LOSV-On oampus Friday, black ring
with initial B. Finder please leave at
bookstore, or communicate with Margaret Hubba.
LOST—Last Wednesday, gold wrist
watch ?» blaok ribbon. Finder please
return to Ann Hartley, or Bookstore.
LOST—Lady's brown Waterman fountain pen . Finder pleaae return to
Constance Johnson or Book Store.
LOST-A Zata Pat Fraternity pin. Return Bookstore.
LOST-Ladies' gray leather gloves in
Caf., on Friday. Finder please return
to Bookstore.
When discussing plans for
your next banquet, phone
"TH •ItHM"
For Reservations
Wo have
Any site.
etc., etc.
Sey. 5742
Srttifili (Mumbia
Dr. Seyer wiU address the open
meeting of the Society on January 13
at 3 p.m., in Science 300. His subject
will be, "The Manufacture of Plate
Glass by the Continuous Process" (as
at the Ford Plant in St. Paul, Minn.).
Everyone Interested is invited to
The first meeting of the Physics
Club for this term will be held on
Wednesday, January 13, in Room Sc.
200, at 3:10 p.m. Ron Smith will demonstrate a method of depositing thin
films of metal on glass, and Stanley
Nowlan will apeak on Model Airplanes. The meeting is open to aU
Three of the University students
are down with measles; each of tho
three came down on different' days,
which means, that all persons In association with them were exposed to the
chance of infection—upon the three
different occasions.
The first symptons of measles appear about four days before the rash.
They at first resemble the symptoms
ot a cold, with fever. Hence anyone
developing symptoms of a cold at
home should remain there and notify
the University Health Service by telephone at once. (Point Grey 1191). If
such symptoms appear while on the
campus, go at once to the University
Health Service.
Please co-operate with the University Health Service In order to prevent an epidemic with consequent loss
of time to students, and with great
and unnecessary expense to the people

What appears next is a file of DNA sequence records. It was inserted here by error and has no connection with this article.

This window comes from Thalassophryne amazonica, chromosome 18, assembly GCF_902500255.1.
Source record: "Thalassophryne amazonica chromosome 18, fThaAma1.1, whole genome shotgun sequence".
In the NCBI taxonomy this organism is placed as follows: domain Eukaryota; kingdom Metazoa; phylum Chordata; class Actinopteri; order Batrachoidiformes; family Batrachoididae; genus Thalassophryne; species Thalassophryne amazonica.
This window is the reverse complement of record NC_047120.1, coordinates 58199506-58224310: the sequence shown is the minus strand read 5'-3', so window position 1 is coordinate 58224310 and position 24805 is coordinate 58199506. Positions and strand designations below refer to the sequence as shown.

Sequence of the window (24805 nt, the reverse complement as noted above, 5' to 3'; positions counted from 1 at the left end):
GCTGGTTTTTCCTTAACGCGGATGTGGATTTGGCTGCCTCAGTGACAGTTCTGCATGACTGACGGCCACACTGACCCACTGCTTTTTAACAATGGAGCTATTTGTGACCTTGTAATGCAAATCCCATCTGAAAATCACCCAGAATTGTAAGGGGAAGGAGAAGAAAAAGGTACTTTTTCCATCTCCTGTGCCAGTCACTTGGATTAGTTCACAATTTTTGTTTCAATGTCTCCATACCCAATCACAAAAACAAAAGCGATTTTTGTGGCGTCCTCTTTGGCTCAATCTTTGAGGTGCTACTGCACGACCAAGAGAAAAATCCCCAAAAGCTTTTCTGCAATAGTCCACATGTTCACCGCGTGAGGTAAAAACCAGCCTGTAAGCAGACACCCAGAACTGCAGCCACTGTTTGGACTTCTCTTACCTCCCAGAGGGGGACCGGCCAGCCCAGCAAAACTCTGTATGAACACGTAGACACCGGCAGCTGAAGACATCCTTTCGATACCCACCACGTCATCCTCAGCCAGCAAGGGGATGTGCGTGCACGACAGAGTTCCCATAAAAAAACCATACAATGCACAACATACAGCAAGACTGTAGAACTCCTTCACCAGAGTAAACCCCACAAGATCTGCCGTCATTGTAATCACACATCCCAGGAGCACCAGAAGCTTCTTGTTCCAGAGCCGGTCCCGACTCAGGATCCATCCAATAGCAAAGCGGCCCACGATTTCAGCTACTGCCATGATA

ot this Province.
1 t
The regular monthly meeting of the
society will be held in room 200,
Science Building, on Tuesday, January* 12, at 8:15 p.m., when Dr. H.
Grayson-Smith will deliver an address
on "The Nature of a Star." The formation of the Centre will be completed at this meeting. Students are Invited.
The first meeting of the term will
be held at 8 p.m., Wednesday, January 13, at the home of Professor
Owen, University Lodge. Miss May
Second Term Fees
Now Due
All cheques must be certified and made payable to
"The University of British Columbia"
Arts and Science $60.00
Social Service Course $60.00
Applied Science  $85.00
Agriculture $60.00
Nursing  $60.00
Teacher Training Course $35.00
Last Day far Payment
January 18
F. Dallas, Bursar. J§lgj2_l>lgll
Page I_rss
ii mill
There wa* a young lady named
Whose clothes fitted her like a
When ant happened to sneeie
Sho felt a oold brtoM,
And know she had mot with
• •  •
Tha stoma going wUd.
.  ♦  *
No, Dora, a blood vessel is not a
pirate ship.
• •  •
Ho kissed her In tha garden
Tht moon was shlnging bright,
Sho waa a marble status
And ho waa drunk that night.
• • •
A Frosh stood on tho railroad track,
Tho train waa coming fast,
Tht Frosh stepped off tht railroad
And lot tht train so past
• >
Tht Senior walked along tht track,
A train waa coming fast*
Tht train got off the railroad track
And 1st the Senior past
"That's Tuum 1st," said tha duck-
hunter as. ha reloaded his gun.
• *  •
"She haa taste." said Hullabaloo,
tho cannibal chieftain, as ho took
another bite.
• •  *
You can eastiy teU a Freshman,
but you can't teU a Soph.
• •  •
He: "How could you live without
She: "Cheaper, baby, cheaper."
.  .  •
Wear our hose and have contented
Exp^ Tire and Battery
General Repairs
University Gates, Ell. 1201
A. 1 Shoe Repair
Comer Sasamat and 10th
Rear ef Home Oil Station